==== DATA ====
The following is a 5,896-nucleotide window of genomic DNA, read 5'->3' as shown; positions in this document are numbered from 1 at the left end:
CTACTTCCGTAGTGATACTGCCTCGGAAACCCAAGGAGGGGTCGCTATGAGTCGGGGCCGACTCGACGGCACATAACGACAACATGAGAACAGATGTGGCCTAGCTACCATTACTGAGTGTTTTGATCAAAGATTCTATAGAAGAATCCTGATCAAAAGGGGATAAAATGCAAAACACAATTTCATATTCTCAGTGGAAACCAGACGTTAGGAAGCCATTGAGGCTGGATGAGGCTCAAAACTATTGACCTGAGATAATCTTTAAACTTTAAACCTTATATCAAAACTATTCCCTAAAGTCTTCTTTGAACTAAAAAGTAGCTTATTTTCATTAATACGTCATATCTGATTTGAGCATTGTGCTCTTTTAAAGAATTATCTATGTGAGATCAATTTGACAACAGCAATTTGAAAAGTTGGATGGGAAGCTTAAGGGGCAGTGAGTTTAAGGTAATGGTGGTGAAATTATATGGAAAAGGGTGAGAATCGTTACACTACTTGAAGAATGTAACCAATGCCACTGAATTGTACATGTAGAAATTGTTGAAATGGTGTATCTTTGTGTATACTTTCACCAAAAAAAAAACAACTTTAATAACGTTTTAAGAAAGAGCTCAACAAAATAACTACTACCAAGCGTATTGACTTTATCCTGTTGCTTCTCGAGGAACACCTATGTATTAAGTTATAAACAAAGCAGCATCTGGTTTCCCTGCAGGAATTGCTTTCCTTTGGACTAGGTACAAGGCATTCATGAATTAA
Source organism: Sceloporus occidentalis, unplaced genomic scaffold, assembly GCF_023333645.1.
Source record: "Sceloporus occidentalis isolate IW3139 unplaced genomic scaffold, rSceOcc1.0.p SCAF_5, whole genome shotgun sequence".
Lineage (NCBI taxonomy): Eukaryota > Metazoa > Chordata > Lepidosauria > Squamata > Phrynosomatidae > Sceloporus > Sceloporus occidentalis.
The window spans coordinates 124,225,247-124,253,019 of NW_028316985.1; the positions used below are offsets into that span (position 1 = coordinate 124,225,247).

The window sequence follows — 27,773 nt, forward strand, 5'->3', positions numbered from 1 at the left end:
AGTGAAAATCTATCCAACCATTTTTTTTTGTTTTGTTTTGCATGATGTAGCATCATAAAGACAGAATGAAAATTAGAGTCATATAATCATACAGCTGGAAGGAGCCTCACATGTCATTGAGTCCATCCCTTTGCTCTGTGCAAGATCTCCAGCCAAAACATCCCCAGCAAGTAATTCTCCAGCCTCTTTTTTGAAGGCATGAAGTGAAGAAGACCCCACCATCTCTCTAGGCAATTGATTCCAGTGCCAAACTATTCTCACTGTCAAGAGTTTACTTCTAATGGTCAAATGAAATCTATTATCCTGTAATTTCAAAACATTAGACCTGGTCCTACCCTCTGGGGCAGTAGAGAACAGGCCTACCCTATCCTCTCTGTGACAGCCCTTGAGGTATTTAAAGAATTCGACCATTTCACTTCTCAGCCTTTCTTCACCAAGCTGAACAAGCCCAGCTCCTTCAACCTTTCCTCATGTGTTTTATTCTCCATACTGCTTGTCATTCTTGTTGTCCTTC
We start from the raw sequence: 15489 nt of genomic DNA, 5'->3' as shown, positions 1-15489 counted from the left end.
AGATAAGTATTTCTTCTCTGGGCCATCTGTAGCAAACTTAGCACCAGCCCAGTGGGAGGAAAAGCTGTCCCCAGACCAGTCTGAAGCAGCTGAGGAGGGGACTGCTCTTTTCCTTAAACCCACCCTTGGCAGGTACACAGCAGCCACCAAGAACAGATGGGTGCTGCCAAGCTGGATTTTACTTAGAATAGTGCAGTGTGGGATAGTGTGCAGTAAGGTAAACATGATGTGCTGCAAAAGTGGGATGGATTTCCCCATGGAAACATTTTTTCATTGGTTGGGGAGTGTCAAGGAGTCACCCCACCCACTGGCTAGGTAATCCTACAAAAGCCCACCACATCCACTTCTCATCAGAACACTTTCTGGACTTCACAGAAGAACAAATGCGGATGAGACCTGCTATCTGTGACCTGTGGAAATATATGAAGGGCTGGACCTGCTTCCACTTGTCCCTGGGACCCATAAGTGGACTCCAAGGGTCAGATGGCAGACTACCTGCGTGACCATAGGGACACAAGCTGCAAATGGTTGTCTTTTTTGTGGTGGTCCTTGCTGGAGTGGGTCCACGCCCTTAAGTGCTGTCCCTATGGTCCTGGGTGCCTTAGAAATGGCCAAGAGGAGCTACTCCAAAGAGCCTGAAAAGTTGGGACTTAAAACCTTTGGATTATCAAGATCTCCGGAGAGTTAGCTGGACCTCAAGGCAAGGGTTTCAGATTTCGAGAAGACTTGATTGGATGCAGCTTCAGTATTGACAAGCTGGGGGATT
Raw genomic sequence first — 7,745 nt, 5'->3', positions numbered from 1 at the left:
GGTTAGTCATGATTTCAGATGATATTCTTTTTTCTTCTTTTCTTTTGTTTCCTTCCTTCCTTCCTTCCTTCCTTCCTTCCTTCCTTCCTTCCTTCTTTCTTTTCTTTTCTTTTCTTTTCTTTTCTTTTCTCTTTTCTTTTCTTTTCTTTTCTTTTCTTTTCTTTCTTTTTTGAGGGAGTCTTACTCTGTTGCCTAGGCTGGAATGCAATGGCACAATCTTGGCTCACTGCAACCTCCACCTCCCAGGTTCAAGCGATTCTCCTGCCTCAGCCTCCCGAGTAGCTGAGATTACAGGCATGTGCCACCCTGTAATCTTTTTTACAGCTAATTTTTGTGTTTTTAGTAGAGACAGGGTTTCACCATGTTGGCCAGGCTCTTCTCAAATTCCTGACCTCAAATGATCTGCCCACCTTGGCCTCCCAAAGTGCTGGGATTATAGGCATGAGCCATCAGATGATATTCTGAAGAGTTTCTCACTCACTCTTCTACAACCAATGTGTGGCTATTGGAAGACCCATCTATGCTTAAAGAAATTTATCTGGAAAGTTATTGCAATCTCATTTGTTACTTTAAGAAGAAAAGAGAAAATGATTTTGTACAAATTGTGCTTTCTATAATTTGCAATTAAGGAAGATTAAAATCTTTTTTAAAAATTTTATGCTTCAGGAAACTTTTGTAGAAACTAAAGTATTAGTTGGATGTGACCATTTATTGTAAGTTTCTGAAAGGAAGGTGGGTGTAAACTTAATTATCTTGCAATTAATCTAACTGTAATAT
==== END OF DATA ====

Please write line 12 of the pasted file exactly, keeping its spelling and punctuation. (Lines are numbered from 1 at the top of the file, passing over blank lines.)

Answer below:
GGTTAGTCATGATTTCAGATGATATTCTTTTTTCTTCTTTTCTTTTGTTTCCTTCCTTCCTTCCTTCCTTCCTTCCTTCCTTCCTTCCTTCCTTCTTTCTTTTCTTTTCTTTTCTTTTCTTTTCTTTTCTCTTTTCTTTTCTTTTCTTTTCTTTTCTTTTCTTTCTTTTTTGAGGGAGTCTTACTCTGTTGCCTAGGCTGGAATGCAATGGCACAATCTTGGCTCACTGCAACCTCCACCTCCCAGGTTCAAGCGATTCTCCTGCCTCAGCCTCCCGAGTAGCTGAGATTACAGGCATGTGCCACCCTGTAATCTTTTTTACAGCTAATTTTTGTGTTTTTAGTAGAGACAGGGTTTCACCATGTTGGCCAGGCTCTTCTCAAATTCCTGACCTCAAATGATCTGCCCACCTTGGCCTCCCAAAGTGCTGGGATTATAGGCATGAGCCATCAGATGATATTCTGAAGAGTTTCTCACTCACTCTTCTACAACCAATGTGTGGCTATTGGAAGACCCATCTATGCTTAAAGAAATTTATCTGGAAAGTTATTGCAATCTCATTTGTTACTTTAAGAAGAAAAGAGAAAATGATTTTGTACAAATTGTGCTTTCTATAATTTGCAATTAAGGAAGATTAAAATCTTTTTTAAAAATTTTATGCTTCAGGAAACTTTTGTAGAAACTAAAGTATTAGTTGGATGTGACCATTTATTGTAAGTTTCTGAAAGGAAGGTGGGTGTAAACTTAATTATCTTGCAATTAATCTAACTGTAATAT